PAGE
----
World Rainforest Movement

Thailand: Local people resist dams

Dams are one of the most important causes for forest and agricultural land destruction, which usually goes together with the loss of their land by local communities caused by forced displacement. This unsustainable model is applied worldwide, from South America to Asia. Thailand is not an exception.

On March 23, five thousand people from eight different groups affected by existing dams, planned dams, and land rights issues united in a struggle for justice by seizing the Pak Mun Dam in Ubon Ratchathani Province. This dam was chosen because it has provoked and continues to provoke serious negative environmental impacts on the people of Isarn in North-East Thailand. For a long time villagers have been suffering fresh drinking water shortage. They set up a temporary village on the left bank of the Mun River and decided to remain in the place until their demands have been met. The activists are part of the Assembly of the Poor, a coalition of Thai peoples’ movements to fight for the rights of the people to participate in the country’s environmental and development policies.

Their most urgent demands are focusing on the solution to two specific problems: the drastic reduction in the number of fish in the Mun River, which affect the livelihoods of 3080 families since dam construction, and health problems such as a 50% increase in the incidence of intestinal fluke, an unknown increase in the incidence of liver fluke, and a potential spread of schistosomiasis from snail vectors inhabiting the reservoir. Demonstrators also demand land compensation of 15 Rai (2.4 acres) per family for the lost fisheries income.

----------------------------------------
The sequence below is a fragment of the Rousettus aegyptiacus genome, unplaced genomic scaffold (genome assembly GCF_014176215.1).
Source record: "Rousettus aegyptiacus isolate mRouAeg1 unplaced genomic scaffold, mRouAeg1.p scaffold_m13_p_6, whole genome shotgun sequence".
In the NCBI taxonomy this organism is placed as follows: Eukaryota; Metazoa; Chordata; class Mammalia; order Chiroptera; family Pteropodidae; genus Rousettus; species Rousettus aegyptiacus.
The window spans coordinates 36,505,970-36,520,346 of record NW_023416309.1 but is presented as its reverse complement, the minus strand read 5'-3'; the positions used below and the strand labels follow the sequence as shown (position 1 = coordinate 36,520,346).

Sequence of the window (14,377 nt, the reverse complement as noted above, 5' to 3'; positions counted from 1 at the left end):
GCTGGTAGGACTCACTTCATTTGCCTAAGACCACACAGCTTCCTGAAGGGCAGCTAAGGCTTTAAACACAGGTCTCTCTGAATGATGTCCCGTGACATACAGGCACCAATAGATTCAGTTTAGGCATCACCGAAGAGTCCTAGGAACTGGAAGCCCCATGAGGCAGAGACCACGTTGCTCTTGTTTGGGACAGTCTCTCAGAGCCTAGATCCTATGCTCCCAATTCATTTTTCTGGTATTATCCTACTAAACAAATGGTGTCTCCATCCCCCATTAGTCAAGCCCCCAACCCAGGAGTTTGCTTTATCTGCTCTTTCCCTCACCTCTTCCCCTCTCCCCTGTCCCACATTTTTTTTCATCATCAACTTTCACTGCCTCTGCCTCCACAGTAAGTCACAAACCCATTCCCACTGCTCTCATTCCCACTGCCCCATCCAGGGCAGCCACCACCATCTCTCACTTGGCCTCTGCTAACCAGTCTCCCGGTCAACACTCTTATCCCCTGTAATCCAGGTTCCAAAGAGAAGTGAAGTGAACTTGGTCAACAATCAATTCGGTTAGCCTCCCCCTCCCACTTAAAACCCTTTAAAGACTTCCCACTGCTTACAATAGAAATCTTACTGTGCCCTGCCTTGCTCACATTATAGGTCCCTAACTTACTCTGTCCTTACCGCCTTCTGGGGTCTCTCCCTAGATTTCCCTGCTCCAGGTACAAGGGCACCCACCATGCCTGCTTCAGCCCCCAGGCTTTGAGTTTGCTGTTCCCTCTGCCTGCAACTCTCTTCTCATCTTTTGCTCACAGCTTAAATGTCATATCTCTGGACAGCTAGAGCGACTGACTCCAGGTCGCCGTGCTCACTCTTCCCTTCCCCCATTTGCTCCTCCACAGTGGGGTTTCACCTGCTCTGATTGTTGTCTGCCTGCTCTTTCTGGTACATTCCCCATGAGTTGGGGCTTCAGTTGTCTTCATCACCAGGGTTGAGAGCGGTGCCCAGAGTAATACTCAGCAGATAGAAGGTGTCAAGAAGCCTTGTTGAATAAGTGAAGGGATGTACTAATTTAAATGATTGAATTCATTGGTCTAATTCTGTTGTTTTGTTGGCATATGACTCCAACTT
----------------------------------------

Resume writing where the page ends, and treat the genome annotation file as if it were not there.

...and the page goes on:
Dams are nowadays a widespread problem all over the country. Sirindhorn Dam, also situated in Ubon Ratchathani Province, is damaging 2526 families, which have received no compensation since the dam was built in 1969. Lam Can Chu Dam, in Chayapum Province, is responsible for the loss of natural forest areas, which provided the villagers with food and income, for water shortages downstream due to the storage of water in the reservoir and river channelization, and for the lack of an irrigation system in the downstream areas. Additionally, the Royal Irrigation Department has never paid compensation to the peasants for the loss of their land, fruit orchards which resulted from the building of the dam. At the same time villagers in Amnat Charoen Province are demanding land compensation for the resettlement that followed the flooding of their lands by Huai Pai Dam. In relation to the projected dams of .Phrong Khun Phet in Chayaphum Province, and .Phrong Khun Phet in Ubon Ratchathani Province, root based organizations are demanding that they are definitively shelved.

Source: Aviva Imhof, South-East Asia Campaigns, International Rivers Network, e-mail: aviva@irn.org, 26/3/99, 5/4/99.